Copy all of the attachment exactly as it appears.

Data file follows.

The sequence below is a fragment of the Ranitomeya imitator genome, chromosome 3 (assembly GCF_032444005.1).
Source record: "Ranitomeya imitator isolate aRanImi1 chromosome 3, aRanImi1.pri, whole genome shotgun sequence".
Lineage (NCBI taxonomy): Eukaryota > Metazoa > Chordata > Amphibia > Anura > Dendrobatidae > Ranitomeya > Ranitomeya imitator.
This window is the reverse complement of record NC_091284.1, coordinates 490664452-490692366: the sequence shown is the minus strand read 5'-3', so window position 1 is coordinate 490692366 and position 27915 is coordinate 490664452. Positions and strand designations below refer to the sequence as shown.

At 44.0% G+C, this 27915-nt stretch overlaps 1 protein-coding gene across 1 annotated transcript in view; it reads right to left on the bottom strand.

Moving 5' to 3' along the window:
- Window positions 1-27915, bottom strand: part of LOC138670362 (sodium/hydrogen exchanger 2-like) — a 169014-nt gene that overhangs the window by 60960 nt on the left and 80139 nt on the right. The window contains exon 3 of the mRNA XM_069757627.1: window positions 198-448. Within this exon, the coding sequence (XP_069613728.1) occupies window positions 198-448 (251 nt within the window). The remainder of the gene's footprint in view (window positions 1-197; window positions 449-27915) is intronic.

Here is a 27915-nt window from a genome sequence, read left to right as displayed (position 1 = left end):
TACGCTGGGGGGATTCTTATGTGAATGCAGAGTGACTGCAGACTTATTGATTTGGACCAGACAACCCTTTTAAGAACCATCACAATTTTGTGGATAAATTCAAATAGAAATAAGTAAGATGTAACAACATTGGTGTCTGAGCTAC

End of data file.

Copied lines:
The sequence below is a fragment of the Ranitomeya imitator genome, chromosome 3 (assembly GCF_032444005.1).
Source record: "Ranitomeya imitator isolate aRanImi1 chromosome 3, aRanImi1.pri, whole genome shotgun sequence".
Lineage (NCBI taxonomy): Eukaryota > Metazoa > Chordata > Amphibia > Anura > Dendrobatidae > Ranitomeya > Ranitomeya imitator.
This window is the reverse complement of record NC_091284.1, coordinates 490664452-490692366: the sequence shown is the minus strand read 5'-3', so window position 1 is coordinate 490692366 and position 27915 is coordinate 490664452. Positions and strand designations below refer to the sequence as shown.

At 44.0% G+C, this 27915-nt stretch overlaps 1 protein-coding gene across 1 annotated transcript in view; it reads right to left on the bottom strand.

Moving 5' to 3' along the window:
- Window positions 1-27915, bottom strand: part of LOC138670362 (sodium/hydrogen exchanger 2-like) — a 169014-nt gene that overhangs the window by 60960 nt on the left and 80139 nt on the right. The window contains exon 3 of the mRNA XM_069757627.1: window positions 198-448. Within this exon, the coding sequence (XP_069613728.1) occupies window positions 198-448 (251 nt within the window). The remainder of the gene's footprint in view (window positions 1-197; window positions 449-27915) is intronic.

Here is a 27915-nt window from a genome sequence, read left to right as displayed (position 1 = left end):
TACGCTGGGGGGATTCTTATGTGAATGCAGAGTGACTGCAGACTTATTGATTTGGACCAGACAACCCTTTTAAGAACCATCACAATTTTGTGGATAAATTCAAATAGAAATAAGTAAGATGTAACAACATTGGTGTCTGAGCTAC